I opened my Midunu[4] restaurant in November 2014. Within this institution I wish to celebrate and preserve Africa’s culinary heritage and contribute to the development of healthier and more sustainable food practices in Africa through the promotion of ingredients, culinary techniques and the know-how of local populations. I also want to encourage the development of local economies. Midunu invites you to share with others and create unique experiences in a place where culture, community and cuisine intersect with sustainability, economy and environment. This is what I call “New African Cuisine”.

 

This concept comes from the lessons I’ve learned, and still learning, from the African kitchen. During my decade traveling around the continent, I got to see many singularities in the guiding principles of the African cuisine all over the continent (using bold flavors, ancient grains, foraged food or sharing communal dining for example). I was also able to see some of the challenges ahead in terms of food security and climate change.

 

Therefore, within my cuisine, I search for underutilised and “underdog” ingredients including traditional grains, tubers, a diversity of proteins, climate smart crops and traditional cooking techniques. In my restaurant, I have a very strict policy regarding product quality. There are a lot of middlemen in our food system. So, it is very challenging to know where your food comes from since much of our farming areas are outside the Greater Accra[5] region. It is a long process which we work to improve every day. That’s why I only select suppliers who sustainably manage their farms. In this perspective, my approach can be summed up in three words: good, clean (grown in the best way possible), fair (I make sure I pay a just price)[6].

 

©Francis Kokoroko / @accraphotos

One ambition: to change people’s food habits through cooking and sharing

Midunu is not a classic restaurant where you can order à la carte. We offer a tasting menu once a week where people can come to dine compete with storytelling from our team. We also offer a nomadic experience where I organise short-lived events. Guests (Ghanaians of the middle class, expats living in the capital and tourists) are gathered around a large table and share the same meal. On this occasion I introduce them to my approach and explain where the produce come from.

 

Not all customers want to hear about the food challenges of tomorrow, some make their choices based on convenience, price or what’s trendy, but the common denominator to keep people coming back will always be deliciousness. So, I believe the task at hand for today’s chefs is how we make meals for a healthier and more sustainable diet which is delicious and is targeted to clients regardless of their choice priority. Ghanaians appreciate the nostalgia that comes with my dining experiences. I spend time identifying ingredients that are hard to find. I know I have succeeded when a guest starts telling me about childhood memories which a dish or beverage has conjured up.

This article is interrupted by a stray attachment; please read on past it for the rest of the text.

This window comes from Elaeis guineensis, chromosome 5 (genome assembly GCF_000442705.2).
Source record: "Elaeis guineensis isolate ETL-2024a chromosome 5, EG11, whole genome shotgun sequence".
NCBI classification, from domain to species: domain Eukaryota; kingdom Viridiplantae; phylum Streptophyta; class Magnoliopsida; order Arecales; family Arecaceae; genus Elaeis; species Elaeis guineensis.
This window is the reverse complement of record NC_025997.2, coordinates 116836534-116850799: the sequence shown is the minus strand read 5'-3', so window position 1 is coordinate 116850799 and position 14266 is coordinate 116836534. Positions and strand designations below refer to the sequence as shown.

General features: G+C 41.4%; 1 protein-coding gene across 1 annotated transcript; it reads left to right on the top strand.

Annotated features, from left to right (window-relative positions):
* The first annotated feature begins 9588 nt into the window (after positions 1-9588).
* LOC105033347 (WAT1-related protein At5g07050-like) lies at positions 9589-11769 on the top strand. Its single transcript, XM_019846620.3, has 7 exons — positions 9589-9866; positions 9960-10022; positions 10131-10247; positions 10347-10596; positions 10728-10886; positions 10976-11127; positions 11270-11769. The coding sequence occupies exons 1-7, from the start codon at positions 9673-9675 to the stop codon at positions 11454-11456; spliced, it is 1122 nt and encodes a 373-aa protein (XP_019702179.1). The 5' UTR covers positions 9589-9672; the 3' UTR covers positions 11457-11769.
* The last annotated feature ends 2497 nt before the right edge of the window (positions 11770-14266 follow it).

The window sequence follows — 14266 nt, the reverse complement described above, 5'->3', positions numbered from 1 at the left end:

©Francis Kokoroko / @accraphotos

 

The Midunu restaurant is only a part of my commitment. I recently launched the Midunu Institute to share my message beyond my table. Its mission is to promote the preservation of African culinary heritage through three steps. First, the recruitment and training of Ghanaians youth ambassadors to document traditional culinary practices in 3 of the 16 regions of the country. Second, the launch of a multi-media behavioral change campaign to showcase challenges and successes in developing local food systems that protect indigenous culture and traditions. Third, a kitchen lab to show both at home and restaurant applications for the indigenous ingredients. We believe that this project will mainly enable us to increased income to local farmers due to greater consumption of local agricultural goods; raise interest in agricultural biodiversity, climate-friendly crops and raise global awareness of the ingredients and cuisine of Ghana and Africa. There must be a movement to engage as many people as possible in these culinary traditions rooted in sustainable practices to meet the food challenges ahead.

 

My wish for the coming years is to make African cuisine a reference for sustainable cooking. A world-renowned one, valuing local traditions and offering quality products that respect the environment and people.

 

 

[1] In 2018, the urban population growth rate in Sub-Saharan Africa was 4.1% compared with a global rate of 1.9%. World Bank, 2018.

[2] This figure reaches 50% of Ghana’s urban population. Cornelia van Wesenbeeck, “Disentangling Urban and Rural Food Security in West Africa”, Amsterdam Centre for World Food Studies, April 2018.

[3] Plant originally from Ethiopia and Eritrea.

[4] “Let’s eat” in Ewe, a language spoken in Ghana, Selassie Atadika’s homeland.

[5] The capital and largest city of Ghana.

[6] See the principles of the Slow Food international citizen organisation.

 

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This article was published in the seventh issue of open_resource magazine: "Sustainable food, sustainable planet"